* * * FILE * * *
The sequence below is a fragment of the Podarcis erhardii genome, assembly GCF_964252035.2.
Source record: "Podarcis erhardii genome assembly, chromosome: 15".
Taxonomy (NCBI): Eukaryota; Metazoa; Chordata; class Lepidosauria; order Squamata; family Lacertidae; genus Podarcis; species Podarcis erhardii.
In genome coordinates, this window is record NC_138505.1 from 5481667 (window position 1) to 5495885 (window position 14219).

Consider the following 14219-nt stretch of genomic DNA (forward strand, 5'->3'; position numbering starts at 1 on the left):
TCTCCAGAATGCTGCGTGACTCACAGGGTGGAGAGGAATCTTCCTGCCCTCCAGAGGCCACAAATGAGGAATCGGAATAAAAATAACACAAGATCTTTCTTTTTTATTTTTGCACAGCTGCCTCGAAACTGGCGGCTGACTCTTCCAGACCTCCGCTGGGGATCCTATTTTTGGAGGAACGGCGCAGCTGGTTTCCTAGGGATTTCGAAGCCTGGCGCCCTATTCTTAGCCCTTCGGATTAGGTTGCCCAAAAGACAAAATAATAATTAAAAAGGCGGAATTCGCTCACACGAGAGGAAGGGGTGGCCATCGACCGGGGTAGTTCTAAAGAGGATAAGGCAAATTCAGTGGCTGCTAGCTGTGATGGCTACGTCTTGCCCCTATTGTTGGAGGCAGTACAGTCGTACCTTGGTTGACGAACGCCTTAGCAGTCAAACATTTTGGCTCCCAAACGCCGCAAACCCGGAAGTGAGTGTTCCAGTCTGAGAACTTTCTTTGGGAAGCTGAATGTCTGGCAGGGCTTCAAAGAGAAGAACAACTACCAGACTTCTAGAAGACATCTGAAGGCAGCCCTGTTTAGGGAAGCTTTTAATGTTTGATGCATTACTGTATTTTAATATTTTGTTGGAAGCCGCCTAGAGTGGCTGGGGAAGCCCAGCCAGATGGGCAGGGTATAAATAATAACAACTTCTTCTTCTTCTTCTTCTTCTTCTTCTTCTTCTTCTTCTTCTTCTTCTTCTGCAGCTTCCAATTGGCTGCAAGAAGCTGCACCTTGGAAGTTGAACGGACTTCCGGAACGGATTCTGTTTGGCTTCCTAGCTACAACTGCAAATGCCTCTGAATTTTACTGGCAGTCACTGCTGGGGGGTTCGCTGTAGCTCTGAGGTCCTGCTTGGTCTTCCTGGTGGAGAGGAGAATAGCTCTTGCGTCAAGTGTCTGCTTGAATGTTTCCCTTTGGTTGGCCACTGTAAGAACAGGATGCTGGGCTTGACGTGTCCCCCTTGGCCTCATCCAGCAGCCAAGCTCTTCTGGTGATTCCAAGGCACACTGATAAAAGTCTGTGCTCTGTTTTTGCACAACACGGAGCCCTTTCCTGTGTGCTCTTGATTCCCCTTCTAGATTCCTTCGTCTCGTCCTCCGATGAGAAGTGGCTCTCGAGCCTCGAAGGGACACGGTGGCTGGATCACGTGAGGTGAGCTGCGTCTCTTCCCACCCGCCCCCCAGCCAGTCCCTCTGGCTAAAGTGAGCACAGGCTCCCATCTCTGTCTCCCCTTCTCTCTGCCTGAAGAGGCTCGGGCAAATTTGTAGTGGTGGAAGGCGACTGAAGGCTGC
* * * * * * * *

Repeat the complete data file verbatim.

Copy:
The sequence below is a fragment of the Podarcis erhardii genome, assembly GCF_964252035.2.
Source record: "Podarcis erhardii genome assembly, chromosome: 15".
Taxonomy (NCBI): Eukaryota; Metazoa; Chordata; class Lepidosauria; order Squamata; family Lacertidae; genus Podarcis; species Podarcis erhardii.
In genome coordinates, this window is record NC_138505.1 from 5481667 (window position 1) to 5495885 (window position 14219).

Consider the following 14219-nt stretch of genomic DNA (forward strand, 5'->3'; position numbering starts at 1 on the left):
TCTCCAGAATGCTGCGTGACTCACAGGGTGGAGAGGAATCTTCCTGCCCTCCAGAGGCCACAAATGAGGAATCGGAATAAAAATAACACAAGATCTTTCTTTTTTATTTTTGCACAGCTGCCTCGAAACTGGCGGCTGACTCTTCCAGACCTCCGCTGGGGATCCTATTTTTGGAGGAACGGCGCAGCTGGTTTCCTAGGGATTTCGAAGCCTGGCGCCCTATTCTTAGCCCTTCGGATTAGGTTGCCCAAAAGACAAAATAATAATTAAAAAGGCGGAATTCGCTCACACGAGAGGAAGGGGTGGCCATCGACCGGGGTAGTTCTAAAGAGGATAAGGCAAATTCAGTGGCTGCTAGCTGTGATGGCTACGTCTTGCCCCTATTGTTGGAGGCAGTACAGTCGTACCTTGGTTGACGAACGCCTTAGCAGTCAAACATTTTGGCTCCCAAACGCCGCAAACCCGGAAGTGAGTGTTCCAGTCTGAGAACTTTCTTTGGGAAGCTGAATGTCTGGCAGGGCTTCAAAGAGAAGAACAACTACCAGACTTCTAGAAGACATCTGAAGGCAGCCCTGTTTAGGGAAGCTTTTAATGTTTGATGCATTACTGTATTTTAATATTTTGTTGGAAGCCGCCTAGAGTGGCTGGGGAAGCCCAGCCAGATGGGCAGGGTATAAATAATAACAACTTCTTCTTCTTCTTCTTCTTCTTCTTCTTCTTCTTCTTCTTCTTCTTCTTCTGCAGCTTCCAATTGGCTGCAAGAAGCTGCACCTTGGAAGTTGAACGGACTTCCGGAACGGATTCTGTTTGGCTTCCTAGCTACAACTGCAAATGCCTCTGAATTTTACTGGCAGTCACTGCTGGGGGGTTCGCTGTAGCTCTGAGGTCCTGCTTGGTCTTCCTGGTGGAGAGGAGAATAGCTCTTGCGTCAAGTGTCTGCTTGAATGTTTCCCTTTGGTTGGCCACTGTAAGAACAGGATGCTGGGCTTGACGTGTCCCCCTTGGCCTCATCCAGCAGCCAAGCTCTTCTGGTGATTCCAAGGCACACTGATAAAAGTCTGTGCTCTGTTTTTGCACAACACGGAGCCCTTTCCTGTGTGCTCTTGATTCCCCTTCTAGATTCCTTCGTCTCGTCCTCCGATGAGAAGTGGCTCTCGAGCCTCGAAGGGACACGGTGGCTGGATCACGTGAGGTGAGCTGCGTCTCTTCCCACCCGCCCCCCAGCCAGTCCCTCTGGCTAAAGTGAGCACAGGCTCCCATCTCTGTCTCCCCTTCTCTCTGCCTGAAGAGGCTCGGGCAAATTTGTAGTGGTGGAAGGCGACTGAAGGCTGC